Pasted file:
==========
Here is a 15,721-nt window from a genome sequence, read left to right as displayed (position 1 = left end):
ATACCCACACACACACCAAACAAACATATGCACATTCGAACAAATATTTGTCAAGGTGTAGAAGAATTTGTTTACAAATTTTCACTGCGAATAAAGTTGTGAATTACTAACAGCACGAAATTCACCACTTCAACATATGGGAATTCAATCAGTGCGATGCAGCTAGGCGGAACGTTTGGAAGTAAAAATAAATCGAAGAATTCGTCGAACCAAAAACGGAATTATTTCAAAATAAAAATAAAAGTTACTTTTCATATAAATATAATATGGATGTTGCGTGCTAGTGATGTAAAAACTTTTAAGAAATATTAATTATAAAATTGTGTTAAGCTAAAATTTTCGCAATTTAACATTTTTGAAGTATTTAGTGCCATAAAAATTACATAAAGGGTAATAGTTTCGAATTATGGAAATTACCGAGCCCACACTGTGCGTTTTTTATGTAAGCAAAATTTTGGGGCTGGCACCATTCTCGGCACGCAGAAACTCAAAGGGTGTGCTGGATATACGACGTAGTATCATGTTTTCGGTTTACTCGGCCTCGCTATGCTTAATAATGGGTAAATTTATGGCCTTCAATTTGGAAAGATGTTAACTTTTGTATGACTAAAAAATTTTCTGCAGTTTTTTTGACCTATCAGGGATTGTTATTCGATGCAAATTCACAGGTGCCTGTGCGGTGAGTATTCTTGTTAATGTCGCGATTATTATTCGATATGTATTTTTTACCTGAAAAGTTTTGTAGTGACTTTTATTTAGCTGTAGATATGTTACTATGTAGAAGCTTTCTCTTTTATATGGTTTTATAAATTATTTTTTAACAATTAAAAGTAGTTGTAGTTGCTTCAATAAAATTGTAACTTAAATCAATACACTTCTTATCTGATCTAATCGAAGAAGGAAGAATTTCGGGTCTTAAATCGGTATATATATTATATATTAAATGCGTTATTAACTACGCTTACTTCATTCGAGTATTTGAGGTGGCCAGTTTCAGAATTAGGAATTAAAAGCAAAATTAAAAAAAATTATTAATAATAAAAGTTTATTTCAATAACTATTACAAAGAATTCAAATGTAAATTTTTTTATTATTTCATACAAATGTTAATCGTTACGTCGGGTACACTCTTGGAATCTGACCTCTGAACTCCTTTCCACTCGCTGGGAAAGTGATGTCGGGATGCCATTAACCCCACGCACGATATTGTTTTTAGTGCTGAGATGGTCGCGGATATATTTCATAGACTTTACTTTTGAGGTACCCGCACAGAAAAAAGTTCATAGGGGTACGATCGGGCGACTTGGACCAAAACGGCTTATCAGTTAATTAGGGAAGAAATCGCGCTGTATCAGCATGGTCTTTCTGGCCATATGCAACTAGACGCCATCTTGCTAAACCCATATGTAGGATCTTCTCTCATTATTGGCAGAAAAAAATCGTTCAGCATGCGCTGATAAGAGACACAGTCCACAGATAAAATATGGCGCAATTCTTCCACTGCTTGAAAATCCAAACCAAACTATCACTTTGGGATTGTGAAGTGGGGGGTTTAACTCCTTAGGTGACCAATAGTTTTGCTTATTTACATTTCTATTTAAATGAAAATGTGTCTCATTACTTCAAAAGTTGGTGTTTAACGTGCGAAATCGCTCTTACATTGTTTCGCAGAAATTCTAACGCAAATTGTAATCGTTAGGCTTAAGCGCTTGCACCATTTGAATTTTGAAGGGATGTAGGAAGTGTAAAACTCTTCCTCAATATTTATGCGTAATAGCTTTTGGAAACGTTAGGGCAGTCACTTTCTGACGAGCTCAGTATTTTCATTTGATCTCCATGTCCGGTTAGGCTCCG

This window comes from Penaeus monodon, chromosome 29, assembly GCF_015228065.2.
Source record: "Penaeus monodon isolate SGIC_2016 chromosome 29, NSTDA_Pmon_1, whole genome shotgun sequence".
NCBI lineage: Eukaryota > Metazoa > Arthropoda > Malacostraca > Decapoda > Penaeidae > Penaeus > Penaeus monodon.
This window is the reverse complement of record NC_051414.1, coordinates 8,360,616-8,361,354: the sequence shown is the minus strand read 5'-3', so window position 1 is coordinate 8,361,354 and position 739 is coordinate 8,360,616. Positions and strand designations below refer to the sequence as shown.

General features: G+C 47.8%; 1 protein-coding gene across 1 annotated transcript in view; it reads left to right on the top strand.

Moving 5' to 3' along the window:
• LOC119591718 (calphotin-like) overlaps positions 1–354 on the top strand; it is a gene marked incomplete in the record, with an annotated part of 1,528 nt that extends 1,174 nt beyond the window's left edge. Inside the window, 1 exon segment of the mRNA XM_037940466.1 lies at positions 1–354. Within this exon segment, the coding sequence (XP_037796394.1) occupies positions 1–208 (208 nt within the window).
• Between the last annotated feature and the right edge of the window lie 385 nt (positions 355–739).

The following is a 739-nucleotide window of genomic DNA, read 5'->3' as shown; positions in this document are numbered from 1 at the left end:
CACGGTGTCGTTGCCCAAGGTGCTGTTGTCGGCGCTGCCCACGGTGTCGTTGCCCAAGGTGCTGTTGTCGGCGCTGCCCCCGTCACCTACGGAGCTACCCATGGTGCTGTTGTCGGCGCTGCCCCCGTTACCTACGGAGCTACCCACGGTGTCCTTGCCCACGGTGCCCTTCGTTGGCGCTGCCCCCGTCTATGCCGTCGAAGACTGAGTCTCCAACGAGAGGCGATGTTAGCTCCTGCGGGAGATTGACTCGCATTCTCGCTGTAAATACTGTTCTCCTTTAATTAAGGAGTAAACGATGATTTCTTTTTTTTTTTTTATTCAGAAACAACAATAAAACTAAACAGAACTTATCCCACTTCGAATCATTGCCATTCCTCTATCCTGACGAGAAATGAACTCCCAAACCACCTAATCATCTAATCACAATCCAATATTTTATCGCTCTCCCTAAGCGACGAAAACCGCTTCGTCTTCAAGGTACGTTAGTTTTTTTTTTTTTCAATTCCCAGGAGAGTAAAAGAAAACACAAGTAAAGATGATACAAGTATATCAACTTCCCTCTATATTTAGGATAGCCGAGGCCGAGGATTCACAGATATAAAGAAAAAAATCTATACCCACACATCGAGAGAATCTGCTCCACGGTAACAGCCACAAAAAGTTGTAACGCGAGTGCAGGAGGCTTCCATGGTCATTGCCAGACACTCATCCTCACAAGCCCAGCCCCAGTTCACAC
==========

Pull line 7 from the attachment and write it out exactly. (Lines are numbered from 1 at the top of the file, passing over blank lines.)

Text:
General features: G+C 47.8%; 1 protein-coding gene across 1 annotated transcript in view; it reads left to right on the top strand.